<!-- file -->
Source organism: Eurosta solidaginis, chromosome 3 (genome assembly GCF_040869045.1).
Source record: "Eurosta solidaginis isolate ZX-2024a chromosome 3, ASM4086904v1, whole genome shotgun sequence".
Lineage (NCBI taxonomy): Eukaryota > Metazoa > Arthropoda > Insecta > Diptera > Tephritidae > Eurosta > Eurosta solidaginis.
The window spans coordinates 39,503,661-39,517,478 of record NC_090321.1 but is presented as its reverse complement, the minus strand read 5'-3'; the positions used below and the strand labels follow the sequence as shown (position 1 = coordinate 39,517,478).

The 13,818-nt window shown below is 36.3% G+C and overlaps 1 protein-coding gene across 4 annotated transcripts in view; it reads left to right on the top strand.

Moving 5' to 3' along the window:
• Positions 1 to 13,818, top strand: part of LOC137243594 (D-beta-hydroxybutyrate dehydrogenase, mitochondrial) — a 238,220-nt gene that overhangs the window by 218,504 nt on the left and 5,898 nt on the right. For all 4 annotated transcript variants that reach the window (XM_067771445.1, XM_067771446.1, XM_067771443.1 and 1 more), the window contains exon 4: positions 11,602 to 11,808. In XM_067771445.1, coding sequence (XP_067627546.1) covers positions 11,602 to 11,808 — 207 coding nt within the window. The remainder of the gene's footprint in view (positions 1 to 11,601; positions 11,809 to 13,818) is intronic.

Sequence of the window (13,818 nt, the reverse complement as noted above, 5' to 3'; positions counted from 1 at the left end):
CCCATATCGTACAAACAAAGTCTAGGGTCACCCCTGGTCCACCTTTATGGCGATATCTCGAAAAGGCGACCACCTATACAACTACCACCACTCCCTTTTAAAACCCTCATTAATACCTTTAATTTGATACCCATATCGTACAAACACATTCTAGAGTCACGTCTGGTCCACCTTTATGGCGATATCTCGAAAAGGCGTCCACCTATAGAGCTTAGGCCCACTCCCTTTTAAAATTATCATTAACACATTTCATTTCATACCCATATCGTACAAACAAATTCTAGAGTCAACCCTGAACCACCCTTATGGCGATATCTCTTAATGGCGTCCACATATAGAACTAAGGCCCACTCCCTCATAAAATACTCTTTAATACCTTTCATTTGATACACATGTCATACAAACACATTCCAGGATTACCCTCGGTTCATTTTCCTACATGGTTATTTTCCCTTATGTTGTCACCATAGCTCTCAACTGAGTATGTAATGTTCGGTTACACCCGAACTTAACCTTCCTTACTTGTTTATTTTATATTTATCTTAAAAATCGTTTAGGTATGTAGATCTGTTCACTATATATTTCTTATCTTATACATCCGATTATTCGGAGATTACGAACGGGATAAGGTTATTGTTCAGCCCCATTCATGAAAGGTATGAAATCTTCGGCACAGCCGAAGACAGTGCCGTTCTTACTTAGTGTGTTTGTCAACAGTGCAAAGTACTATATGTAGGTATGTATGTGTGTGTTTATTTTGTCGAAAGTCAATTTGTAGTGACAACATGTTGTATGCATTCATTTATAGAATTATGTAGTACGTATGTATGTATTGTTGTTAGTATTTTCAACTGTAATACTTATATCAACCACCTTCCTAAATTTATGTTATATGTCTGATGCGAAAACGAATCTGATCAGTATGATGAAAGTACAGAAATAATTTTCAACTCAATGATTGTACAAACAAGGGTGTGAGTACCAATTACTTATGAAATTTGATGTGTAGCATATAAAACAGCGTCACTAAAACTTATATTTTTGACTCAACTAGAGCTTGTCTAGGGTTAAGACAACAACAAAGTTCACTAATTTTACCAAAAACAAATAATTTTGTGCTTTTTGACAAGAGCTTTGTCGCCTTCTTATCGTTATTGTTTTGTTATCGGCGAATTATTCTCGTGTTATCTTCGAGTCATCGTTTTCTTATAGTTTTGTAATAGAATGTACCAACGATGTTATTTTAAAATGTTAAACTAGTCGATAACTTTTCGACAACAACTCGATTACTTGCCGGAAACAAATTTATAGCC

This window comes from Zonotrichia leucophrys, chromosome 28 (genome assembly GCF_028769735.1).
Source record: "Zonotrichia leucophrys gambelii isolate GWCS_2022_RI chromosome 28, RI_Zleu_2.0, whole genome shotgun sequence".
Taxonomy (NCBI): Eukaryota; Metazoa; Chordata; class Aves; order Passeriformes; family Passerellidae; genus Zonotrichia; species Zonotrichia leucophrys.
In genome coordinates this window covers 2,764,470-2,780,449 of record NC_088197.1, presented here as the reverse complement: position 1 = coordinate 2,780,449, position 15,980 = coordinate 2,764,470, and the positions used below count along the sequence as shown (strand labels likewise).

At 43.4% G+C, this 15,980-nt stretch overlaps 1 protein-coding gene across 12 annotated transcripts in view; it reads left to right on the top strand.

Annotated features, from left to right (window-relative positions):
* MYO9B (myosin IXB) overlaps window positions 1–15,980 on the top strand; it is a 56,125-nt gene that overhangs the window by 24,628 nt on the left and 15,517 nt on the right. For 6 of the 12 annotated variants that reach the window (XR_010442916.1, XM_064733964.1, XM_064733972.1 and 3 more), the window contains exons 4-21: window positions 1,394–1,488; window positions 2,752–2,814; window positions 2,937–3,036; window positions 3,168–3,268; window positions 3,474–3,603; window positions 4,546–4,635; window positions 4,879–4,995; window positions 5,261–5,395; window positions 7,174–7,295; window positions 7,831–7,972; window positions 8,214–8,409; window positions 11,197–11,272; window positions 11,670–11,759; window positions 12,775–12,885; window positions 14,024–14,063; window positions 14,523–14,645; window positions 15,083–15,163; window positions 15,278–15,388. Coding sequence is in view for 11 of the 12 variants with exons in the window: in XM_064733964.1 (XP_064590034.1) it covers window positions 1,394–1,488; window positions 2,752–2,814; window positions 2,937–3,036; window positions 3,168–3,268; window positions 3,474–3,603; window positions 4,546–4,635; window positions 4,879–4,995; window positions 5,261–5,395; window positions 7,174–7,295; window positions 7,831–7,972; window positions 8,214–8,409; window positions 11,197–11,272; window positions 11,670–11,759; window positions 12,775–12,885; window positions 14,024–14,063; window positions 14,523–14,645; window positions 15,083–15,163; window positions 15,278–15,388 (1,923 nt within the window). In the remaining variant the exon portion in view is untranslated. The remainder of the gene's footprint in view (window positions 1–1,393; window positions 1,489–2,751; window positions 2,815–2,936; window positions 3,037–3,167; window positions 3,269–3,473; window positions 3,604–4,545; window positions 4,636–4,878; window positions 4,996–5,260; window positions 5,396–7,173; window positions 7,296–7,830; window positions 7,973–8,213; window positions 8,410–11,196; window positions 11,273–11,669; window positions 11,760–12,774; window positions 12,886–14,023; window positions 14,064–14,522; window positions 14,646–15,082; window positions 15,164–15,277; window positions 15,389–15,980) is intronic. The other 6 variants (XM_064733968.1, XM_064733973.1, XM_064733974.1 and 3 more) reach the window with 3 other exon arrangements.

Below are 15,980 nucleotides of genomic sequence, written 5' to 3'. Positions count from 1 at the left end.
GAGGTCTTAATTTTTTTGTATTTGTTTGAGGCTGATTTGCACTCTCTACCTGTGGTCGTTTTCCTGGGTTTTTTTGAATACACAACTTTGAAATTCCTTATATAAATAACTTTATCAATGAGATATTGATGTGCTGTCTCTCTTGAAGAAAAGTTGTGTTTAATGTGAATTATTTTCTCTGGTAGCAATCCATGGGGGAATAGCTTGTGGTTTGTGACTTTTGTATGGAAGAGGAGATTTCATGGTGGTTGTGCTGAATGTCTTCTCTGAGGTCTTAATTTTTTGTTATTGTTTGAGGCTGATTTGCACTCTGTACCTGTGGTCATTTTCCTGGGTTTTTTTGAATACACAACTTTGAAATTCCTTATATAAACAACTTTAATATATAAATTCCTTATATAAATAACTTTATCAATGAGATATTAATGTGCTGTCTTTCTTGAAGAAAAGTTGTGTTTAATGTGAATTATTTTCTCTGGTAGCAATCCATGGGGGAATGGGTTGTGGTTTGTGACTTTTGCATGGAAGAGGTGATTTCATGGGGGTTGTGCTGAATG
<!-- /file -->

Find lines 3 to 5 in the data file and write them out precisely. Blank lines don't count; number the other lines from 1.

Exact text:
Lineage (NCBI taxonomy): Eukaryota > Metazoa > Arthropoda > Insecta > Diptera > Tephritidae > Eurosta > Eurosta solidaginis.
The window spans coordinates 39,503,661-39,517,478 of record NC_090321.1 but is presented as its reverse complement, the minus strand read 5'-3'; the positions used below and the strand labels follow the sequence as shown (position 1 = coordinate 39,517,478).

The 13,818-nt window shown below is 36.3% G+C and overlaps 1 protein-coding gene across 4 annotated transcripts in view; it reads left to right on the top strand.